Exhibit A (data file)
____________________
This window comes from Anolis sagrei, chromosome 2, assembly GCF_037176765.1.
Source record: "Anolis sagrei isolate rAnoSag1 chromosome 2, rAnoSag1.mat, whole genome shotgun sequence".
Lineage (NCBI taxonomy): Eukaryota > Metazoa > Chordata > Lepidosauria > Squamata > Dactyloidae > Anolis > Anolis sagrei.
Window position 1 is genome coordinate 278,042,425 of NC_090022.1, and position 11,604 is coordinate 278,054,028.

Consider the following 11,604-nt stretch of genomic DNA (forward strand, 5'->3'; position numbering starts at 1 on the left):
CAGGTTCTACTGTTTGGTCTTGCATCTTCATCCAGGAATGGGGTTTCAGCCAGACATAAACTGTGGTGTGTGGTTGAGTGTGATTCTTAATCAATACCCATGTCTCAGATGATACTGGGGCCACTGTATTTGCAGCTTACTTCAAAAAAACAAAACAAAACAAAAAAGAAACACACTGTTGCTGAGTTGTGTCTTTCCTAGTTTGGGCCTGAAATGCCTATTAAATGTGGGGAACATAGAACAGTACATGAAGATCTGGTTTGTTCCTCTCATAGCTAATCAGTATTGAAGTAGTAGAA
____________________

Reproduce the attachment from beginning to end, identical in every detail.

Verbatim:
This window comes from Anolis sagrei, chromosome 2, assembly GCF_037176765.1.
Source record: "Anolis sagrei isolate rAnoSag1 chromosome 2, rAnoSag1.mat, whole genome shotgun sequence".
Lineage (NCBI taxonomy): Eukaryota > Metazoa > Chordata > Lepidosauria > Squamata > Dactyloidae > Anolis > Anolis sagrei.
Window position 1 is genome coordinate 278,042,425 of NC_090022.1, and position 11,604 is coordinate 278,054,028.

Consider the following 11,604-nt stretch of genomic DNA (forward strand, 5'->3'; position numbering starts at 1 on the left):
CAGGTTCTACTGTTTGGTCTTGCATCTTCATCCAGGAATGGGGTTTCAGCCAGACATAAACTGTGGTGTGTGGTTGAGTGTGATTCTTAATCAATACCCATGTCTCAGATGATACTGGGGCCACTGTATTTGCAGCTTACTTCAAAAAAACAAAACAAAACAAAAAAGAAACACACTGTTGCTGAGTTGTGTCTTTCCTAGTTTGGGCCTGAAATGCCTATTAAATGTGGGGAACATAGAACAGTACATGAAGATCTGGTTTGTTCCTCTCATAGCTAATCAGTATTGAAGTAGTAGAA